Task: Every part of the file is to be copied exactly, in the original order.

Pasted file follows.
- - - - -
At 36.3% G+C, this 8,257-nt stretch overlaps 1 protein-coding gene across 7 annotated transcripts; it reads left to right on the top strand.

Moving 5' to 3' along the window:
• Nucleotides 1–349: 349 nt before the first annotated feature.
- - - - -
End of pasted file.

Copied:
At 36.3% G+C, this 8,257-nt stretch overlaps 1 protein-coding gene across 7 annotated transcripts; it reads left to right on the top strand.

Moving 5' to 3' along the window:
• Nucleotides 1–349: 349 nt before the first annotated feature.